Family cycling holiday in Kenya & Tanzania

“An amazing African adventure for your family – cycle through Kenya and Tanzania, game drives, camping, meet the Maasai, visit a school. Wow!”

Highlights

Nairobi | Sheldrick Elephant Orphange | cycle between 10 and 40km a day | fully supported by trip leaders and support vehicle | game drives | school visit | Amboseli National Park | bike around slopes of Mount Kilimanjaro | visit Maasai family | Rift Valley Escarpment | Ngorongoro Crater | Maasai Steppe | Usambara Mountains | rainforest and highland villages | tropical coastline | Saadani National Park | Bagamoyo | Dar es Salaam

Description of Family cycling holiday in Kenya & Tanzania

This family cycling holiday in Kenya and Tanzania is an exciting and original way to introduce your children to Africa. On a 16 day adventure, you will pedal along quiet routes, far from the main tourist circuit, through a dazzling range of scenery, from open savannah and desert, to mountain rainforest and tropical Indian Ocean coastline. Cycle to small villages, meet local tribespeople and spot wildlife grazing on the plains. You will have time out of the saddle, too, hiking in the foothills of Mount Kilimanjaro, camping in the wilderness with a local Maasai family and enjoying safari game drives.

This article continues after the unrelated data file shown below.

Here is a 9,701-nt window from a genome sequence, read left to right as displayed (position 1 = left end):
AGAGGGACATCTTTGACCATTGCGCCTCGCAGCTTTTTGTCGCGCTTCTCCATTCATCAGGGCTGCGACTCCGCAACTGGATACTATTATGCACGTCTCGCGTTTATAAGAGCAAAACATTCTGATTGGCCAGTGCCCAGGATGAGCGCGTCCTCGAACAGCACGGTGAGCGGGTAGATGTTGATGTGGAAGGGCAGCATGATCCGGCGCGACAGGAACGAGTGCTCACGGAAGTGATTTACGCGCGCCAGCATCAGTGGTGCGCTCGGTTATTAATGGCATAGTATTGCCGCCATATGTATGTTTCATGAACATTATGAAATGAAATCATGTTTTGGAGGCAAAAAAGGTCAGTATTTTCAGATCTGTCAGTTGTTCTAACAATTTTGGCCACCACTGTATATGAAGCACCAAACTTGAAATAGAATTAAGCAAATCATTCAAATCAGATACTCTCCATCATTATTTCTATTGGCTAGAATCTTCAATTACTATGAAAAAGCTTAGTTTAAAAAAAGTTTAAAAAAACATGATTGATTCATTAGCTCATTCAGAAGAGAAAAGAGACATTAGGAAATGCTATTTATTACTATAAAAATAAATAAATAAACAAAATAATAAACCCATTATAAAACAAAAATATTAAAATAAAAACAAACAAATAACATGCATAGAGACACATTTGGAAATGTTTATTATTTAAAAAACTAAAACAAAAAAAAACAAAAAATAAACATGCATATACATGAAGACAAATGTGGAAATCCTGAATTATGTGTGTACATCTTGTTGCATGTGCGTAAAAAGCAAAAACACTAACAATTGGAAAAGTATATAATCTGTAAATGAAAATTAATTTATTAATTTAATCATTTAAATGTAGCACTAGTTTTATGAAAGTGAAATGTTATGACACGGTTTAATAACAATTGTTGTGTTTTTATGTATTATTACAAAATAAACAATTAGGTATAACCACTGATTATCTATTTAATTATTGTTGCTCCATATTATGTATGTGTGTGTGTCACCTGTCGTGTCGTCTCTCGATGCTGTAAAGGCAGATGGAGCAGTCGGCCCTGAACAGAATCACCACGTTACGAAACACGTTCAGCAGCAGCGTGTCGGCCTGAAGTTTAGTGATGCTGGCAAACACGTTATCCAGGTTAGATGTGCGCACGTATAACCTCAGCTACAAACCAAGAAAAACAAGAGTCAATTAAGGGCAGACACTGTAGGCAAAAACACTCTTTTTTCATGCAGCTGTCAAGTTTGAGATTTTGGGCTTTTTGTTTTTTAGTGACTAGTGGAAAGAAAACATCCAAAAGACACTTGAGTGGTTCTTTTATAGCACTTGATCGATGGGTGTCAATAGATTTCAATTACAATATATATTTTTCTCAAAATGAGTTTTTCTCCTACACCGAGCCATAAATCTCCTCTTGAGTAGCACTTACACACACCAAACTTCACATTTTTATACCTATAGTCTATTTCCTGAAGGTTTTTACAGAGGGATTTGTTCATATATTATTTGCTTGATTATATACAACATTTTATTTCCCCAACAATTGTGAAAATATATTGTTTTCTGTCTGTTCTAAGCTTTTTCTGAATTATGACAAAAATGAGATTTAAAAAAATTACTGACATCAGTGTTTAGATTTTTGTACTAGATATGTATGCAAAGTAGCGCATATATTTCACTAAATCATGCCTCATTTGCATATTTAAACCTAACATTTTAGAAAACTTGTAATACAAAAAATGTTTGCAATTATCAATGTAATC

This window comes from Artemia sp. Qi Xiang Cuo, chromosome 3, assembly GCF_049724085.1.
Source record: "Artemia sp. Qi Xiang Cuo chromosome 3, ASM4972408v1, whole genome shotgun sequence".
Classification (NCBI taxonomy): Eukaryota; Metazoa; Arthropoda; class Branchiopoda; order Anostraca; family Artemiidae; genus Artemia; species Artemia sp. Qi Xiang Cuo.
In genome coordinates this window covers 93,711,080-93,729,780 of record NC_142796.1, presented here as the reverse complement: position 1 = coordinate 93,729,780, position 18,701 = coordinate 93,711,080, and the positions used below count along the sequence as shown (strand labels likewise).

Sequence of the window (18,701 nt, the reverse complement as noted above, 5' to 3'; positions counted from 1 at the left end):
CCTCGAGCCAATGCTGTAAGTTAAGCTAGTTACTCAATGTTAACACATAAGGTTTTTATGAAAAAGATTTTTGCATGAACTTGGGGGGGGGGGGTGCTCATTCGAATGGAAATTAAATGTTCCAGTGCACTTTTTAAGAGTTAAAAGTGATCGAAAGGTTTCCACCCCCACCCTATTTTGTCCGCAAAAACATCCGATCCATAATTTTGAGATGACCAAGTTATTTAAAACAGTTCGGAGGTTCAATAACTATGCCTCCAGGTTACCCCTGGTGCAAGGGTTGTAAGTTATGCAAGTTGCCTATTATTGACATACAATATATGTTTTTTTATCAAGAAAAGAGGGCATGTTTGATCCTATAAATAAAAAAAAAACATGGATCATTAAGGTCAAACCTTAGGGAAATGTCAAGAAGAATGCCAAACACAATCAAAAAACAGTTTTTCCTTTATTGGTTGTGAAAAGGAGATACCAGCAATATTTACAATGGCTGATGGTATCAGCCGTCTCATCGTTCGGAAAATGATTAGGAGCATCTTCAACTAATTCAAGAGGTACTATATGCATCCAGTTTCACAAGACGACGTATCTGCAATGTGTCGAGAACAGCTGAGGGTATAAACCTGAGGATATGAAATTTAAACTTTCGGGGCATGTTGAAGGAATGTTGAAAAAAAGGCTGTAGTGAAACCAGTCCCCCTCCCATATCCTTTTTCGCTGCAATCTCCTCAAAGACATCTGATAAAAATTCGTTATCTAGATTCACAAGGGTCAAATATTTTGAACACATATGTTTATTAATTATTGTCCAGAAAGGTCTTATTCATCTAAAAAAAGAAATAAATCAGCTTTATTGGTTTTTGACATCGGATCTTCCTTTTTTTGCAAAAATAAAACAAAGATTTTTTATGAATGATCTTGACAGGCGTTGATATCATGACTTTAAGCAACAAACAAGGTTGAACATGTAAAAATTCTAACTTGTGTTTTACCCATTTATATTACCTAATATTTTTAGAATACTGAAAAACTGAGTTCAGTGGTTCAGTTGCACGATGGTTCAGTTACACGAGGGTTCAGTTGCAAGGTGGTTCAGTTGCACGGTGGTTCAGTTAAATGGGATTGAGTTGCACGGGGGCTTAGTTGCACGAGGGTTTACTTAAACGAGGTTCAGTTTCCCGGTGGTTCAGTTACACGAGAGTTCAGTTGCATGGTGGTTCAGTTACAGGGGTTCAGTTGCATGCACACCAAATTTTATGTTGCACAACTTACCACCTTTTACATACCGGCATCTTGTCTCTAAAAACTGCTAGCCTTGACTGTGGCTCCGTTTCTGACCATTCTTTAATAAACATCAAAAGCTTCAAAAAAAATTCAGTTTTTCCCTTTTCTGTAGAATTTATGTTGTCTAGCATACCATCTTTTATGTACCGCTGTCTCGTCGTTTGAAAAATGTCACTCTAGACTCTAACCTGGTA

This holiday begins in Nairobi in Kenya and finishes in Dar es Salaam in Tanzania. You will be travelling in a small group of between four and 12 bikers (one to three families) from all over the world, guided and fully supported by our team of three trip leaders. All your luggage, plus lunches, snacks and water are transported in the support vehicle, and you can grab a ride in it whenever you fancy a break from cycling.

Accommodation includes four nights in local guesthouses and 11 nights camping in spacious dome tents. We take care of your meals and snacks throughout your trip, with the exception of two lunches and three evening meals which are at your own expense. This is a great chance to pick where you’d like to eat and try the local food.

You can’t come to East Africa and miss out on the wildlife this region is so famous for, so this holiday includes game drives in Saadani National Park and the Ngorongoro Crater in Tanzania and Amboseli National Park in Kenya. You will also visit a local school in the unspoilt Usambara Mountains.

What is the cycling like?